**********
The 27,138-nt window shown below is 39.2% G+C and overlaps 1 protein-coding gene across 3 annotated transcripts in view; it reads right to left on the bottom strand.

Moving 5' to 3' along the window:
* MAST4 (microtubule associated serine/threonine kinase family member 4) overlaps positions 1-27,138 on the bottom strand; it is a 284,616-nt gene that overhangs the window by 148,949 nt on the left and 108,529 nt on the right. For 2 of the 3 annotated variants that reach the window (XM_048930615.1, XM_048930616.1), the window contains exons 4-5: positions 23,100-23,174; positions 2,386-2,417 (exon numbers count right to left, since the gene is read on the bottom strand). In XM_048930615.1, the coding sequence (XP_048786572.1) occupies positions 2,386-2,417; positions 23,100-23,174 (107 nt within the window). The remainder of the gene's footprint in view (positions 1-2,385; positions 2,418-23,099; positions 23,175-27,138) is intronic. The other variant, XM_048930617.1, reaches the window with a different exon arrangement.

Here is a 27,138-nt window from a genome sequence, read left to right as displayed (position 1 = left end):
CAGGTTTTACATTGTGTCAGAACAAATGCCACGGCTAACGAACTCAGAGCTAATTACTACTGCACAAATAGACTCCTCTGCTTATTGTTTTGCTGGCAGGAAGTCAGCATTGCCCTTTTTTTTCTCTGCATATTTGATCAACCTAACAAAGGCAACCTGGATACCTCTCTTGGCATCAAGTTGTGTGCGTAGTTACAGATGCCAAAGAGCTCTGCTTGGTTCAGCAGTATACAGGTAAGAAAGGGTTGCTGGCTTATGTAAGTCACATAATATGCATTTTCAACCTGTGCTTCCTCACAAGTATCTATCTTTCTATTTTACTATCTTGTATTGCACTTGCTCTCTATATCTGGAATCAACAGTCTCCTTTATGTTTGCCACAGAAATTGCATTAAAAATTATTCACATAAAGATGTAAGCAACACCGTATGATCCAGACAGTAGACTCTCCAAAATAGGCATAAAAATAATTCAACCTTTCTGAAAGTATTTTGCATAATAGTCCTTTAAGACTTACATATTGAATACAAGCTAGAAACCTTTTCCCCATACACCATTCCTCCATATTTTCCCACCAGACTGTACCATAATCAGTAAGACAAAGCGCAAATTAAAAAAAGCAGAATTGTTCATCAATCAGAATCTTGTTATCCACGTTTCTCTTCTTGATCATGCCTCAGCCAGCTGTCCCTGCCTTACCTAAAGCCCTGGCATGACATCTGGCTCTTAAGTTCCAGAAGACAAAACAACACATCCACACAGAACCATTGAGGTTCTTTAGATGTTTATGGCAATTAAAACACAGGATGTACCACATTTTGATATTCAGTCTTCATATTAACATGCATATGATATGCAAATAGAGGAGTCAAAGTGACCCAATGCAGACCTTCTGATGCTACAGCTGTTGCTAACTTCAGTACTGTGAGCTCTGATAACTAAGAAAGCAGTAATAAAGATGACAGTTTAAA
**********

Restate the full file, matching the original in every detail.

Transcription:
The 27,138-nt window shown below is 39.2% G+C and overlaps 1 protein-coding gene across 3 annotated transcripts in view; it reads right to left on the bottom strand.

Moving 5' to 3' along the window:
* MAST4 (microtubule associated serine/threonine kinase family member 4) overlaps positions 1-27,138 on the bottom strand; it is a 284,616-nt gene that overhangs the window by 148,949 nt on the left and 108,529 nt on the right. For 2 of the 3 annotated variants that reach the window (XM_048930615.1, XM_048930616.1), the window contains exons 4-5: positions 23,100-23,174; positions 2,386-2,417 (exon numbers count right to left, since the gene is read on the bottom strand). In XM_048930615.1, the coding sequence (XP_048786572.1) occupies positions 2,386-2,417; positions 23,100-23,174 (107 nt within the window). The remainder of the gene's footprint in view (positions 1-2,385; positions 2,418-23,099; positions 23,175-27,138) is intronic. The other variant, XM_048930617.1, reaches the window with a different exon arrangement.

Here is a 27,138-nt window from a genome sequence, read left to right as displayed (position 1 = left end):
CAGGTTTTACATTGTGTCAGAACAAATGCCACGGCTAACGAACTCAGAGCTAATTACTACTGCACAAATAGACTCCTCTGCTTATTGTTTTGCTGGCAGGAAGTCAGCATTGCCCTTTTTTTTCTCTGCATATTTGATCAACCTAACAAAGGCAACCTGGATACCTCTCTTGGCATCAAGTTGTGTGCGTAGTTACAGATGCCAAAGAGCTCTGCTTGGTTCAGCAGTATACAGGTAAGAAAGGGTTGCTGGCTTATGTAAGTCACATAATATGCATTTTCAACCTGTGCTTCCTCACAAGTATCTATCTTTCTATTTTACTATCTTGTATTGCACTTGCTCTCTATATCTGGAATCAACAGTCTCCTTTATGTTTGCCACAGAAATTGCATTAAAAATTATTCACATAAAGATGTAAGCAACACCGTATGATCCAGACAGTAGACTCTCCAAAATAGGCATAAAAATAATTCAACCTTTCTGAAAGTATTTTGCATAATAGTCCTTTAAGACTTACATATTGAATACAAGCTAGAAACCTTTTCCCCATACACCATTCCTCCATATTTTCCCACCAGACTGTACCATAATCAGTAAGACAAAGCGCAAATTAAAAAAAGCAGAATTGTTCATCAATCAGAATCTTGTTATCCACGTTTCTCTTCTTGATCATGCCTCAGCCAGCTGTCCCTGCCTTACCTAAAGCCCTGGCATGACATCTGGCTCTTAAGTTCCAGAAGACAAAACAACACATCCACACAGAACCATTGAGGTTCTTTAGATGTTTATGGCAATTAAAACACAGGATGTACCACATTTTGATATTCAGTCTTCATATTAACATGCATATGATATGCAAATAGAGGAGTCAAAGTGACCCAATGCAGACCTTCTGATGCTACAGCTGTTGCTAACTTCAGTACTGTGAGCTCTGATAACTAAGAAAGCAGTAATAAAGATGACAGTTTAAA